By Jamel Arfaoui
A 43-year-old Tunisian man was arrested on Tuesday (February 22nd) in connection with the murder of a Polish Catholic priest, which stunned the nation.
The alleged killer, Chokri Ben Mustapha Bessadek Mestiri, worked as a carpenter at the school in Manouba where Marek Marius Rybinski was serving. According to TAP, Mestiri confessed to the homicide, saying he did it to cover up the theft of funds used to buy building materials.
The killing outraged many Tunisians and led activists to organise a march for secularism and religious tolerance on Facebook. The first-of-its-kind rally took place on Bourguiba Avenue in Tunis on Saturday and was reportedly attended by more than 15,000 people.
“Our planning for the march for the defence of secularism is aimed at calling for co-existence among Tunisians of different religions and ideological and intellectual convictions,” Tarek Sliti told Magharebia.
Sliti added, “We want to say to all people that Tunisia today can accommodate everyone, including secularists, Muslims, atheists, Jews and Christians.”
Rally participant Saida Garrache lauded the role played by young men and women in holding the protest, saying that it was “an opportunity to correct the misconceptions that many people have about secularism. Most of the people think that secularism equals atheism, which is wrong. Secularism is for sure the biggest guarantee for freedom of belief.”
Meanwhile, Zaineb Ben Mlouka, who was carrying a banner reading “We should all live together, as Muslims, Jews and Christians”, told Magharebia: “We didn’t expect that this would happen one day and that we would raise the issue of secularism with all freedom. We used to be afraid when we thought about this issue. In addition, the authorities were preventing us from making any moves. However, our revolution gave us this opportunity.”
March organisers were keen to obtain a permit from the security authorities to protect the rally against any interference by extremists.
“The march went in the best possible circumstances without any aggressions from anyone. Everything just passed in peace,” said Abderrahman, an academic who brought his two daughters with him to the rally.
However, a woman wearing the niqab stood at the opposite street carrying a banner denouncing secularism because “it calls for atheism”. She was joined by other anti-secular protestors, who debated the issue with secular marchers.
“We made her understand that secularism alone can guarantee her the freedom to wear the niqab,” Ibtesam Maghrabi said.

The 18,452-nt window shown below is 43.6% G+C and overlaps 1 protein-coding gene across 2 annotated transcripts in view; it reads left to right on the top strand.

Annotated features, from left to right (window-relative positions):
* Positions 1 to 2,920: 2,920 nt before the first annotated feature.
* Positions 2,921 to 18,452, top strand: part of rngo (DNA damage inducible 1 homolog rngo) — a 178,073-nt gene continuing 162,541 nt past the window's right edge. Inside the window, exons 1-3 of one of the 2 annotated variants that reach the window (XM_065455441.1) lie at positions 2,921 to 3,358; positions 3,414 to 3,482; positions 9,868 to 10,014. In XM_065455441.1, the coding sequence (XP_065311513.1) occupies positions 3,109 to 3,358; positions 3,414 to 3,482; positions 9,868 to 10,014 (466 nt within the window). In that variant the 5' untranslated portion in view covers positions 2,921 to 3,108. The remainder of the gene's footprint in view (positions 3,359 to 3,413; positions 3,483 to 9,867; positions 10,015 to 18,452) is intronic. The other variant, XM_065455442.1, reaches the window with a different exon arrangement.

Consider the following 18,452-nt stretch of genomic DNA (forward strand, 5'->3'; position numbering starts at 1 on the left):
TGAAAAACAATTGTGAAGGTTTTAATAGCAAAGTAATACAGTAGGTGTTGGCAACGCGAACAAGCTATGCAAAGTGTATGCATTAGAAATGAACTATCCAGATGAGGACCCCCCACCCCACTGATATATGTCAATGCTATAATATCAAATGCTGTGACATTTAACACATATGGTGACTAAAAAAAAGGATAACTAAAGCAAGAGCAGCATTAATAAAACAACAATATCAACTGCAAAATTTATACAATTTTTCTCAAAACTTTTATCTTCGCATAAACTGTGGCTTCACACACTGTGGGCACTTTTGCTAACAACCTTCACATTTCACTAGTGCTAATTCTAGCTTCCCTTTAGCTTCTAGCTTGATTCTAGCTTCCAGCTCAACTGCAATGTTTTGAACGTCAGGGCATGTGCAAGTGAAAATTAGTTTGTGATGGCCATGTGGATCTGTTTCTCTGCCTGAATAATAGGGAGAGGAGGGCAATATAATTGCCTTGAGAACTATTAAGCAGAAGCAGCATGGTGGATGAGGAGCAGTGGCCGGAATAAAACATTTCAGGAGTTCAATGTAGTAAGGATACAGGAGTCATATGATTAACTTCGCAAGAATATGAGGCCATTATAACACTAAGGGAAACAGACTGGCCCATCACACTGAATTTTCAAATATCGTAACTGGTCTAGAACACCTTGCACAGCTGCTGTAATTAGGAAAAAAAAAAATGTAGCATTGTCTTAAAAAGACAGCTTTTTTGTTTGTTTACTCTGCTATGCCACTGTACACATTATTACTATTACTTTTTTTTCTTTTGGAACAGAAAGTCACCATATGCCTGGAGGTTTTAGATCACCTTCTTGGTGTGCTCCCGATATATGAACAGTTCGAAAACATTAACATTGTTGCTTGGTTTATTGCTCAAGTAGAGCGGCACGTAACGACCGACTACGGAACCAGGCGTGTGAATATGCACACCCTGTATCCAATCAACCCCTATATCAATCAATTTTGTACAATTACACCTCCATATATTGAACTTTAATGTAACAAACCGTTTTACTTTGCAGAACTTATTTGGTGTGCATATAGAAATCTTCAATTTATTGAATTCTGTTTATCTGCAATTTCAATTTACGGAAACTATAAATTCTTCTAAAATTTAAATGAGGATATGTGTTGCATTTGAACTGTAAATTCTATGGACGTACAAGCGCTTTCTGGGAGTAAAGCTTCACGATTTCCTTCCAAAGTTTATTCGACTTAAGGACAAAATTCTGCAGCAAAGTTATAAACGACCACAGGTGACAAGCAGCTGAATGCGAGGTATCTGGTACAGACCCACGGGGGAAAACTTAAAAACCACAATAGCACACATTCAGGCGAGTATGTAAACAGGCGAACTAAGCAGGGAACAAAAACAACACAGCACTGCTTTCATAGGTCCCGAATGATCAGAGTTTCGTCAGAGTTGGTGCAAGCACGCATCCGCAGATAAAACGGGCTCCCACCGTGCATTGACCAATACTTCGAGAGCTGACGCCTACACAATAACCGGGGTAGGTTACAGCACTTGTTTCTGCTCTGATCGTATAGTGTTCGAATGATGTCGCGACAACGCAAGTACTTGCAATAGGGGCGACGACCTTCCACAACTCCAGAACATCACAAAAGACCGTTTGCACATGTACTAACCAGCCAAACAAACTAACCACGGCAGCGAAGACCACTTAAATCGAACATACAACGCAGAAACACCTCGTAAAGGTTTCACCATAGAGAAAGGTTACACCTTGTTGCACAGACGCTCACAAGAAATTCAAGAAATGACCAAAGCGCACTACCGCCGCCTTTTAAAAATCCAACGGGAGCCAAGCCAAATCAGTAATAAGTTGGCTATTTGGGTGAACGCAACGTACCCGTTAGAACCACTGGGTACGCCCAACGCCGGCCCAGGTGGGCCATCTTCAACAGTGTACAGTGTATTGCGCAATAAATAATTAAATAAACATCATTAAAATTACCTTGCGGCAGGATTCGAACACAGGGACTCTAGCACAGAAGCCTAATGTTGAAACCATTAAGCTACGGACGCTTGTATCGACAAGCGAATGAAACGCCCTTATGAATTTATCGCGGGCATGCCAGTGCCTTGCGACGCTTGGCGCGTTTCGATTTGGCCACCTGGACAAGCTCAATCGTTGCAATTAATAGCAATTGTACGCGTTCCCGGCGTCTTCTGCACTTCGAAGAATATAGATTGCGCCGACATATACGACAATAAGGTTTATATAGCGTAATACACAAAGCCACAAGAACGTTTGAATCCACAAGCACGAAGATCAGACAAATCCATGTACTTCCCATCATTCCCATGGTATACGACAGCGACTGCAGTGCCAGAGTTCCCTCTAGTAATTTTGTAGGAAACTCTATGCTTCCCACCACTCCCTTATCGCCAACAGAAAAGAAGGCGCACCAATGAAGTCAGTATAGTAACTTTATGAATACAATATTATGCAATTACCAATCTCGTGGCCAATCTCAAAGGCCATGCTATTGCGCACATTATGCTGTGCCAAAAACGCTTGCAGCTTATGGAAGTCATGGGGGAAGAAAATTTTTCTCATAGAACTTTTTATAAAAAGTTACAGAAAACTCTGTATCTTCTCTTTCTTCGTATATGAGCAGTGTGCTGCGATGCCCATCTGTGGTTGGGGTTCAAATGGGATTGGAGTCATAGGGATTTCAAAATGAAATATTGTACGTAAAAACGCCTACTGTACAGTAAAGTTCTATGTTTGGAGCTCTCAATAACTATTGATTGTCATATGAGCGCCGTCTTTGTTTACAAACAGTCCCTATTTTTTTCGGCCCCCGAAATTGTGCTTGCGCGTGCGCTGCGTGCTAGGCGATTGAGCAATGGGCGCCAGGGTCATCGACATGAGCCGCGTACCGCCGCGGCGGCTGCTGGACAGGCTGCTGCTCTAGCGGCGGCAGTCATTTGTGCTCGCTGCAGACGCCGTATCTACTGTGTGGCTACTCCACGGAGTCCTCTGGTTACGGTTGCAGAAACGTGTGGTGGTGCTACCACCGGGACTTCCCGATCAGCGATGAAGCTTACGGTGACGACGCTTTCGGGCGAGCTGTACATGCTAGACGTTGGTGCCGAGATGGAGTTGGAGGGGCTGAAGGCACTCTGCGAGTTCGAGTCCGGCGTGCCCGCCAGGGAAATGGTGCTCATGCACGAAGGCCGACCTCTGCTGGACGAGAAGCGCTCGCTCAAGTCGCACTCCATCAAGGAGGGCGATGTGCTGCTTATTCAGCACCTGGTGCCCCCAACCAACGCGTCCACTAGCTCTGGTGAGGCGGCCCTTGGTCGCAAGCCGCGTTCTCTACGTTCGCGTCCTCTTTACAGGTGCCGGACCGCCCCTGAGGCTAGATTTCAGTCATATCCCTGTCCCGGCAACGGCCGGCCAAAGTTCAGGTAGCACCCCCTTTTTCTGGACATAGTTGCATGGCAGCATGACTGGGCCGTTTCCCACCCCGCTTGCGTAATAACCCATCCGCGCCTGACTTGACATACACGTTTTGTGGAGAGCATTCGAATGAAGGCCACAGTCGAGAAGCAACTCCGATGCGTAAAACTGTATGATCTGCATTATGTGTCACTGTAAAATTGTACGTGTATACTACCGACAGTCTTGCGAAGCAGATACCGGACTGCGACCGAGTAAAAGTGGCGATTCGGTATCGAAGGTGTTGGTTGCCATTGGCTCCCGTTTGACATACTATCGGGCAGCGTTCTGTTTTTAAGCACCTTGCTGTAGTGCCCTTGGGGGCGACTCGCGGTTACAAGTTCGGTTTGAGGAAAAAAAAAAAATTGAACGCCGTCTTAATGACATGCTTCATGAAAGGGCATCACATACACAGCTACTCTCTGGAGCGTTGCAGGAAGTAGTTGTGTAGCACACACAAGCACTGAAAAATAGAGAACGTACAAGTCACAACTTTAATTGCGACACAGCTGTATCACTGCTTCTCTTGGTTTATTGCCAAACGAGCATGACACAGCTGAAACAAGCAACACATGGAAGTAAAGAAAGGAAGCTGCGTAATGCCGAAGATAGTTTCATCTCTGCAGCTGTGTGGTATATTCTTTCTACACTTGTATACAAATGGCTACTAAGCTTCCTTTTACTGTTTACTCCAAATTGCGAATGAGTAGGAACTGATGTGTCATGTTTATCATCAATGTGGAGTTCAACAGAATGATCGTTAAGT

But some Tunisians said that it was too early to talk about these issues.
“I’m not against secularism, but it’s not one of my priorities,” said student Mehdi ben Ezzedine. “What I’m interested in right now is the establishment of security and return of factories to work with their productivity before the revolution, or even more than that if necessary.”
Meanwhile, a message sent to the Committee for Political Reform Sunday (February 20th) from Tunisian Grand Mufti Othman Batikh called for protecting the identity of people, their cultural and religious originality, and for “carefulness not to touch the first article of the constitution”, which states that the official religion of Tunisia is Islam and that its language is Arabic.
According to the mufti, “Islam has always been the main component of culture of this people and the religion of the overwhelming majority of Tunisians. Arabic is also the language of this people.”
The mufti, who rarely interferes in public affairs, said that “the constitution must also guarantee the freedom of religion and protect it against any form of domination, aggression and violence which are rejected by free people everywhere in the world. It’s a religious duty of every Tunisian man and woman to respect this freedom in the framework of mutual respect between the observers of different religions.”
However, Yadh Ben Achour, a specialist of constitutional law and head of the Committee for Political Reform, has confirmed in more than one press meeting that his committee has no intention to touch the first article of the constitution.
“The best way to deal with the projects that may run into conflict with the goals of revolution and gains of enlightenment is to provide greater margins of expression for everyone, including the proponents of these ideas,” Islamic group specialist Sami Brahim told Magharebia.
Protestor Faten Yahiaoui said she originally didn’t plan to attend the event. “However, after hearing about the killing of that priest, I decided to take part in it in order to denounce what has happened and to expose the perpetrators of that crime.”
“Today is our opportunity to say to the proponents of extremism and killing that the Tunisian society rejects you, and that our revolution is a just revolution that calls for fraternity, co-existence and love,” Yahiaoui said.